The most feasible conception of the common good is one that refers to the legitimate motives for proposing and enacting collective authoritative decisions, which can be applied to, and complied with by, those who do not necessarily agree with the substantive merits of those decisions. Concretization of such a conception is found in the idea of public reason, elaborated upon with some sophistication by political liberals, most influentially by John Rawls. When properly modified in response to its critics (notably Ronald Dworkin), this idea resonates with a popular constitutional doctrine which calls for invalidation of laws tainted by wrong (i.e. unconstitutional) motives; thus the concept of public reason may be a useful tool in identifying which motives should be found unconstitutional. As scrutiny reliant upon the second-guessing of actual legislative motives is potentially unworkable, what is needed is an “objectified” approach to the motives. This can be detected through reasonableness analysis, perhaps supported by the device of proportionality. But there are limits to the arbitrary “manufacturing” of reasons, and the test of public reason is of value not only in the scrutiny of laws already enacted, but also as an appeal to lawmakers that only some types of arguments should be used in public discourse. While at first blush it may be seen as a prescription for hypocrisy, in fact the concept of public reason may play an important therapeutic and reflexive role: it may teach us to use only such arguments in public discourse which are respectful of fellow citizens who may disagree due to varying ideologies, religions and philosophical outlooks.
Event date: Thursday, January 24, 2013, from 12:30 PM to 2:00 PM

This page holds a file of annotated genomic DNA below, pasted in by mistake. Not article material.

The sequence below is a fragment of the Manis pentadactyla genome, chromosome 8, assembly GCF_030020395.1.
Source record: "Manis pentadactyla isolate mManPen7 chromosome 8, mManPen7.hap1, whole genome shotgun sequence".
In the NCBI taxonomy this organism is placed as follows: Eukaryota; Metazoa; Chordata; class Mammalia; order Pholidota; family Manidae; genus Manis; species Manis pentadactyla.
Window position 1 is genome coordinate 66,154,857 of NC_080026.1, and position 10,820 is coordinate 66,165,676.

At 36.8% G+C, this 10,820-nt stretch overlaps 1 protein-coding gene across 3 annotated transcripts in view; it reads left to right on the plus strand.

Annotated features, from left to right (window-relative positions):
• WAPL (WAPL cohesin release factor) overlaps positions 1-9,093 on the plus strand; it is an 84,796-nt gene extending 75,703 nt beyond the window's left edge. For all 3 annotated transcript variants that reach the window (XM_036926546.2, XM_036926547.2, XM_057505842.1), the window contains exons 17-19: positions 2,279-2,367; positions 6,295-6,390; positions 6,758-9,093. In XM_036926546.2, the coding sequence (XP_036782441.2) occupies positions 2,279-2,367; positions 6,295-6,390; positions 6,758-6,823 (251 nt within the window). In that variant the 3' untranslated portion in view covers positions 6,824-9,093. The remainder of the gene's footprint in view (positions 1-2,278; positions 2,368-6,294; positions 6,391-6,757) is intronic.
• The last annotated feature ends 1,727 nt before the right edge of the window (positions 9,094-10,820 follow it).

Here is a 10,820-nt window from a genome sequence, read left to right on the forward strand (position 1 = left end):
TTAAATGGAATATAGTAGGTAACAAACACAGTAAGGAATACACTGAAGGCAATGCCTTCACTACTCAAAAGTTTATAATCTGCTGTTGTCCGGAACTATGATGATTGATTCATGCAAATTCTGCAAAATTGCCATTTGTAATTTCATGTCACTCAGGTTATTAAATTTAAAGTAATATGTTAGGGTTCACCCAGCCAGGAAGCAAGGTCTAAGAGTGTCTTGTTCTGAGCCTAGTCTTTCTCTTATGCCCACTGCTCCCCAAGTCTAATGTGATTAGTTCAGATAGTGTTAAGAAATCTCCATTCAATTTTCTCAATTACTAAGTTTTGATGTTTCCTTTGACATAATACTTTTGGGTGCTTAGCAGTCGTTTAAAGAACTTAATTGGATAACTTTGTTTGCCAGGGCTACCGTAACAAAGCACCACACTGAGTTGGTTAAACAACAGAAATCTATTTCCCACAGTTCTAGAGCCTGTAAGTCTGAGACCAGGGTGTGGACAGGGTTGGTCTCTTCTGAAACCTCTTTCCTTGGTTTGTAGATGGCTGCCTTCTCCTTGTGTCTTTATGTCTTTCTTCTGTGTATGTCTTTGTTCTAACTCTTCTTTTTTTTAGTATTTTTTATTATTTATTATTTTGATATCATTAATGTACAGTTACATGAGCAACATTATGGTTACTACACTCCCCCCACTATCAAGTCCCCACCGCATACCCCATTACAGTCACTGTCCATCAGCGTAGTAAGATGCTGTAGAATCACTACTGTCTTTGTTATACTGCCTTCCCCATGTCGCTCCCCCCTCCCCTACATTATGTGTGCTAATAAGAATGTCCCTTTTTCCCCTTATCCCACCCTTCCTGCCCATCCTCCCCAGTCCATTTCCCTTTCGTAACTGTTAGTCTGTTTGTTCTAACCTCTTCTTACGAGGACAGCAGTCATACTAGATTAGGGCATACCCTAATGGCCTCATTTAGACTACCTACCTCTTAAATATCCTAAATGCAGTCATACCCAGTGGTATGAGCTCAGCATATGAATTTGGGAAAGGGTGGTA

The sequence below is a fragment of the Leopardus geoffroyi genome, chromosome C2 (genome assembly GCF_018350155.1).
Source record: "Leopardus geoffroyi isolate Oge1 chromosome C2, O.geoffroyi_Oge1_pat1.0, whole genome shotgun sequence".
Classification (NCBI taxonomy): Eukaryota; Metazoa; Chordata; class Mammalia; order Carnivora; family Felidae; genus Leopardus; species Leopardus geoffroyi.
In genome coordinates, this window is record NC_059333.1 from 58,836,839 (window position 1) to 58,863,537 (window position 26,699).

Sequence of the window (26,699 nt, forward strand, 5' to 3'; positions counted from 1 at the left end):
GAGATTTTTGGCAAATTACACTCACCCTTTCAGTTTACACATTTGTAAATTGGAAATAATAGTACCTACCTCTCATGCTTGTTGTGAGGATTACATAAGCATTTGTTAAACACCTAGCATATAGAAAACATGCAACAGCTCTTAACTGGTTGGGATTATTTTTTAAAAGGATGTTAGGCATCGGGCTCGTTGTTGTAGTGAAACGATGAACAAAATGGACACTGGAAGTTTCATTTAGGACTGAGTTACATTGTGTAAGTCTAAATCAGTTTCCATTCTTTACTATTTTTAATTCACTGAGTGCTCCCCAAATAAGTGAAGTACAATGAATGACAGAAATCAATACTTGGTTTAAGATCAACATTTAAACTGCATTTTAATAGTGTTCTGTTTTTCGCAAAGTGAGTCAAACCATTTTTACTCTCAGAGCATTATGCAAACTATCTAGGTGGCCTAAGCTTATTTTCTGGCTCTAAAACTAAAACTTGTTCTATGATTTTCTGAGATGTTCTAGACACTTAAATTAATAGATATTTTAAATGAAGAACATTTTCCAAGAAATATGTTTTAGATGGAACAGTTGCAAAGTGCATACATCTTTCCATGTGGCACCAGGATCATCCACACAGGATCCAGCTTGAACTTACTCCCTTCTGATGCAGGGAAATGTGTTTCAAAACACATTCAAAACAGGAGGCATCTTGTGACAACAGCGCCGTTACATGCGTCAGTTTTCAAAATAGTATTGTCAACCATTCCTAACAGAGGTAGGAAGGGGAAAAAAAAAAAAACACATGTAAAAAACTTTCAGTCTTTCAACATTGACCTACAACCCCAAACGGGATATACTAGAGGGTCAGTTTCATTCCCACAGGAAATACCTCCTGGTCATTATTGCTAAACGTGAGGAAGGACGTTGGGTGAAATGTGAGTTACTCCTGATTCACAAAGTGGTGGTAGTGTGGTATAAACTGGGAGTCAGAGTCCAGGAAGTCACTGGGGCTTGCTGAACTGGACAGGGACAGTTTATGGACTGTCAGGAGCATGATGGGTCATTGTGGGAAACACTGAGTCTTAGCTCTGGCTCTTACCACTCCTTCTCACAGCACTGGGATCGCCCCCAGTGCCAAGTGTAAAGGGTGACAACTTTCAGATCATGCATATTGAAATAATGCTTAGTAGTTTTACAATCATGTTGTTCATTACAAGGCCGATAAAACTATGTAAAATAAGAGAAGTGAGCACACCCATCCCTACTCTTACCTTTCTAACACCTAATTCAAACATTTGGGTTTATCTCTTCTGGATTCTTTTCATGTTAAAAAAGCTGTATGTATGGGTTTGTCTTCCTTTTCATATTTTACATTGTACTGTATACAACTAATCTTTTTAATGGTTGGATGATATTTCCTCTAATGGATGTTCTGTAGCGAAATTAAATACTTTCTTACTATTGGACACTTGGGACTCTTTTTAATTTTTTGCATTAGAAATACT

Location: Solarium, Falconer Hall, Faculty of Law, University of Toronto
Wojciech Sadurski is Challis Professor of Jurisprudence at the University of Sydney and Professor of the Centre for Europe at Warsaw University. He has taught at several institutions around the world, such as Cornell Law School and Cardozo Law School in the United States, and at universities across Europe: in Trento, Paris and Warsaw. He was Professor of Legal Theory and Philosophy of Law at the European University Institute in Florence from 1999-2009, serving as Head of Department of the Law at the EUI in 2003-2006. Specialising in philosophy of law, political theory, constitutional theory and comparative constitutional law, his most recent books include: Rights Before Courts: A Study of Constitutional Courts in Postcommunist States of Central and Eastern Europe (Springer, 2005), Equality and Legitimacy (Oxford University Press, 2008) and Constitutionalism and the Enlargement of Europe (Oxford University Press, 2012). A member of a number of governing and programme bodies of think tanks and NGOs dealing with human rights and democracy promotion, he is currently Chairman of Academic Advisory Board of the Community of Democracies. A full profile and list of publications is available at http://sydney.edu.au/law/about/staff/WojciechSadurski/index.shtml.
A light lunch will be served.
For more workshop information and a copy of the draft paper, please contact Nadia Gulezko at email@example.com